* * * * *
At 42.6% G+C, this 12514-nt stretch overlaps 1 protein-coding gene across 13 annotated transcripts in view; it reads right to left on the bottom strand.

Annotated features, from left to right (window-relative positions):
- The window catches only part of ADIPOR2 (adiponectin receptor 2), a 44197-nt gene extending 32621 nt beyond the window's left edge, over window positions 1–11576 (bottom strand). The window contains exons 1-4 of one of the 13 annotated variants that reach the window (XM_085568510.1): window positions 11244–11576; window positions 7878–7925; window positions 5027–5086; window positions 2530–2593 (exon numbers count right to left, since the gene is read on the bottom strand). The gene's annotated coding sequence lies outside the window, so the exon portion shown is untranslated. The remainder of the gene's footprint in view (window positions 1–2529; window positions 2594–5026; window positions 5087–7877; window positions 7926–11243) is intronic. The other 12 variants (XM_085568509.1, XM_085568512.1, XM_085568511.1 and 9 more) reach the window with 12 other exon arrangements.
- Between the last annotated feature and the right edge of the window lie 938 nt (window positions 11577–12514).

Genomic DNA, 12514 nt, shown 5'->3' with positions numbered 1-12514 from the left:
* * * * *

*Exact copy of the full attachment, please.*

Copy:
At 42.6% G+C, this 12514-nt stretch overlaps 1 protein-coding gene across 13 annotated transcripts in view; it reads right to left on the bottom strand.

Annotated features, from left to right (window-relative positions):
- The window catches only part of ADIPOR2 (adiponectin receptor 2), a 44197-nt gene extending 32621 nt beyond the window's left edge, over window positions 1–11576 (bottom strand). The window contains exons 1-4 of one of the 13 annotated variants that reach the window (XM_085568510.1): window positions 11244–11576; window positions 7878–7925; window positions 5027–5086; window positions 2530–2593 (exon numbers count right to left, since the gene is read on the bottom strand). The gene's annotated coding sequence lies outside the window, so the exon portion shown is untranslated. The remainder of the gene's footprint in view (window positions 1–2529; window positions 2594–5026; window positions 5087–7877; window positions 7926–11243) is intronic. The other 12 variants (XM_085568509.1, XM_085568512.1, XM_085568511.1 and 9 more) reach the window with 12 other exon arrangements.
- Between the last annotated feature and the right edge of the window lie 938 nt (window positions 11577–12514).

Genomic DNA, 12514 nt, shown 5'->3' with positions numbered 1-12514 from the left: